A free way to build your virtual collection, make lists, and share them. It’s your new home on Criterion.com.
Learn More »
Roman Polanski followed up Knife in the Water with this controversial tale of psychosis. Catherine Deneuve is Carol, a fragile, frigid young beauty cracking up in her London flat when left alone by her vacationing sister. Repulsion is one of cinema’s most shocking psychological thrillers.
In this jazzy gangster film, reformed killer Tetsu’s attempt to go straight is thwarted when his former cohorts call him back to Tokyo to help battle a rival gang.
Pulp novelist Holly Martins travels to shadowy, postwar Vienna, only to find himself investigating the mysterious death of an old friend, black-market opportunist Harry Lime—and thus begins this legendary tale of love, deception, and murder.
This boldly cinematic trio of stories about love and loss from Krzysztof Kieślowski was a defining event of the art-house boom of the 1990s.
The Red Shoes, the singular fantasia from Michael Powell and Emeric Pressburger, is cinema’s quintessential backstage drama, as well as one of the most glorious Technicolor feasts ever concocted for the screen.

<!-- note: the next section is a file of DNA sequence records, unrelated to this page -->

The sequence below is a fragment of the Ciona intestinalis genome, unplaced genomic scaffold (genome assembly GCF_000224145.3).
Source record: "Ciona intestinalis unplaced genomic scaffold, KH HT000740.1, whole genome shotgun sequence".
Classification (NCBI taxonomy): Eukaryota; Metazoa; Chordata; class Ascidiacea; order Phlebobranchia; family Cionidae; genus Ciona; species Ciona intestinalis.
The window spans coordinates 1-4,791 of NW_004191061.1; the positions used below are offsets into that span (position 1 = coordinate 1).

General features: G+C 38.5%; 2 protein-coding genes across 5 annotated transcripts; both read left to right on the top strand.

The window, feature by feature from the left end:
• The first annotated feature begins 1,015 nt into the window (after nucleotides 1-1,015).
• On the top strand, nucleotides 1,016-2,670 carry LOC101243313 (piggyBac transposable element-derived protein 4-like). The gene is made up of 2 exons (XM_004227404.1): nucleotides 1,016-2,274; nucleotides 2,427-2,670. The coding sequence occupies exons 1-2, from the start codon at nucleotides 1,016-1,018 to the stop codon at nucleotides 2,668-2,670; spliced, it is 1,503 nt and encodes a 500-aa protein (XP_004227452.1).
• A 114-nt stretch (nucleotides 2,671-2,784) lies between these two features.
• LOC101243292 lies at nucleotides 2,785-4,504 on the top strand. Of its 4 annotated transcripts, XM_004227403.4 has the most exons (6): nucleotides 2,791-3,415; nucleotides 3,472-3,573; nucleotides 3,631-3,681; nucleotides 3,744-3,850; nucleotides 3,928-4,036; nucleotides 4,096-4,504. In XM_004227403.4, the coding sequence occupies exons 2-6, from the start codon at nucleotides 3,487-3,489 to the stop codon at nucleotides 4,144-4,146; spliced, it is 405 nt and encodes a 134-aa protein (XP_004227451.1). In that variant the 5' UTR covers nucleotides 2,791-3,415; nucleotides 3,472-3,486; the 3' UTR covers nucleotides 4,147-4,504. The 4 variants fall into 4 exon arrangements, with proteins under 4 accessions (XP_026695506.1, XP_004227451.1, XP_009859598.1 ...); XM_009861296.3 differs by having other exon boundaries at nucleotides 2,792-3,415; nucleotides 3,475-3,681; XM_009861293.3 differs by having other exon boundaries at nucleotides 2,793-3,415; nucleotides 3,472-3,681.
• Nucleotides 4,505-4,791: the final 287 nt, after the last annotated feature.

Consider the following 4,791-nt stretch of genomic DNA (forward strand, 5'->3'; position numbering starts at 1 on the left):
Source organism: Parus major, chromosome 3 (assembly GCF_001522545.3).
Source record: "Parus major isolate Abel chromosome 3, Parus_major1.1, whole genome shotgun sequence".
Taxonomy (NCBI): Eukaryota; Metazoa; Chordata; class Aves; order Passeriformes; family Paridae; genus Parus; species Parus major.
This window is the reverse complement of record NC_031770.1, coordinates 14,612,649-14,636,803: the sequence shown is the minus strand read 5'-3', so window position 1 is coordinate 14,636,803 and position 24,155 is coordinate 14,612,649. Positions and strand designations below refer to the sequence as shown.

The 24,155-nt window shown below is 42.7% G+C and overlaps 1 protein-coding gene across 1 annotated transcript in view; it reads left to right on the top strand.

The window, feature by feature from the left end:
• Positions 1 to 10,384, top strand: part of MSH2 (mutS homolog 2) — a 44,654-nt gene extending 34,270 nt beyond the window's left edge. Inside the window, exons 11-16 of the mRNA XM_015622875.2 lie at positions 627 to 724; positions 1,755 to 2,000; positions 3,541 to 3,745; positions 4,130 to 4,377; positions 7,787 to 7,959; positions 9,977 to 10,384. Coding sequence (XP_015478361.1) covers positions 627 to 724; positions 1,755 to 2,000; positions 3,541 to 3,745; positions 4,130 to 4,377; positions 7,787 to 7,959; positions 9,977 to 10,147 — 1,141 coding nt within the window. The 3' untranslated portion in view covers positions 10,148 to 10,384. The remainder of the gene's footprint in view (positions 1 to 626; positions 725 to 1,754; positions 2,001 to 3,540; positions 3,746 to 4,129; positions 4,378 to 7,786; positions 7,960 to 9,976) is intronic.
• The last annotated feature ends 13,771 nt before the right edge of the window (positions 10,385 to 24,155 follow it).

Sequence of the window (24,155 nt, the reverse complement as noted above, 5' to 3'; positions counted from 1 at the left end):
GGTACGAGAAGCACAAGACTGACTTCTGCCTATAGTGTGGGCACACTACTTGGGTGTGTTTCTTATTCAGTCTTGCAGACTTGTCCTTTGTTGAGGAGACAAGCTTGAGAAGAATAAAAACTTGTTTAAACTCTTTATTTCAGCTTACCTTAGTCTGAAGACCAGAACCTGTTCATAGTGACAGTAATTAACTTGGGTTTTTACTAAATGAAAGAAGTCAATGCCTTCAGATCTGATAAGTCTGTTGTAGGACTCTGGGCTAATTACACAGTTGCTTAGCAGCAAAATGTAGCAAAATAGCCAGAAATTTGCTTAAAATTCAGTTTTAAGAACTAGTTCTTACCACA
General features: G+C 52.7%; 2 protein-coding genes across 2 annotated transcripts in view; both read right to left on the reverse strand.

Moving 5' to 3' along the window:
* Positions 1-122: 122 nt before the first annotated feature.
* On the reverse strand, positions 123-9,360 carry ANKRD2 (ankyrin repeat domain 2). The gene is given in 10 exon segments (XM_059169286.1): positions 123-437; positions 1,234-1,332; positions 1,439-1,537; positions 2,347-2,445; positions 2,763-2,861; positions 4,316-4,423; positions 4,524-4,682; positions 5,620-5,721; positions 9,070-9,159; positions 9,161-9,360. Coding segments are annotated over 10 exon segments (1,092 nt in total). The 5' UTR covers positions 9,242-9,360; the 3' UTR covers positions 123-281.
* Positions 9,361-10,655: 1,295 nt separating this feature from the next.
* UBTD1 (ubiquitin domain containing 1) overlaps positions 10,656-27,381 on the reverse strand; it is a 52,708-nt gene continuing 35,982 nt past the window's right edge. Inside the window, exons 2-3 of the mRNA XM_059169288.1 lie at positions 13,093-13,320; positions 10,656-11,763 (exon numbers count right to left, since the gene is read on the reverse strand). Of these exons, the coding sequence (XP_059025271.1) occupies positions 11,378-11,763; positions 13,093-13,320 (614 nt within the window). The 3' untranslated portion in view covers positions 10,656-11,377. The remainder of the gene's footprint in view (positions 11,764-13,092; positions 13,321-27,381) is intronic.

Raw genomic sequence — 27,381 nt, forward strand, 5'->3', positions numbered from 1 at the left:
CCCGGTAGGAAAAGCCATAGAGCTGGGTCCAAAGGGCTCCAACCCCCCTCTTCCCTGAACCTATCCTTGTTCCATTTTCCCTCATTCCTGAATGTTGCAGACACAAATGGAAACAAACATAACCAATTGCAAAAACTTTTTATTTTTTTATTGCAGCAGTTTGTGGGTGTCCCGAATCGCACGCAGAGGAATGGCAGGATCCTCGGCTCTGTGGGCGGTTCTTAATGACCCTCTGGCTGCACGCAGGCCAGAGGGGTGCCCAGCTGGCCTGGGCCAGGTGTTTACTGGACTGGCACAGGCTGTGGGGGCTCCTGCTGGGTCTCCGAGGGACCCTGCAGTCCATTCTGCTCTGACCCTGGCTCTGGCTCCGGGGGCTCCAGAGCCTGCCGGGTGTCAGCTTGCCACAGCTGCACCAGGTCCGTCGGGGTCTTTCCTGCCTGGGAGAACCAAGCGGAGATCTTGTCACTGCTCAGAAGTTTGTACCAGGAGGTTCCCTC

Jacques Tati’s gloriously choreographed, nearly wordless comedies about confusion in an age of high technology reached their apotheosis with PlayTime, a lasting record of a modern era tiptoeing on the edge of oblivion.
Timothy R.: “An invited departure from Kurosawa's samurai style period pieces, very dialogue heavy and emotionally tense throughout.”
Timothy R.: “The second film by Terrence Malick, and in my top five for one of the most visually stunning films ever created. ”
In the enthralling Blow Out, brilliantly crafted by Brian De Palma, John Travolta gives one of his greatest performances, as a movie sound-effects man who believes he has accidentally recorded a political assassination.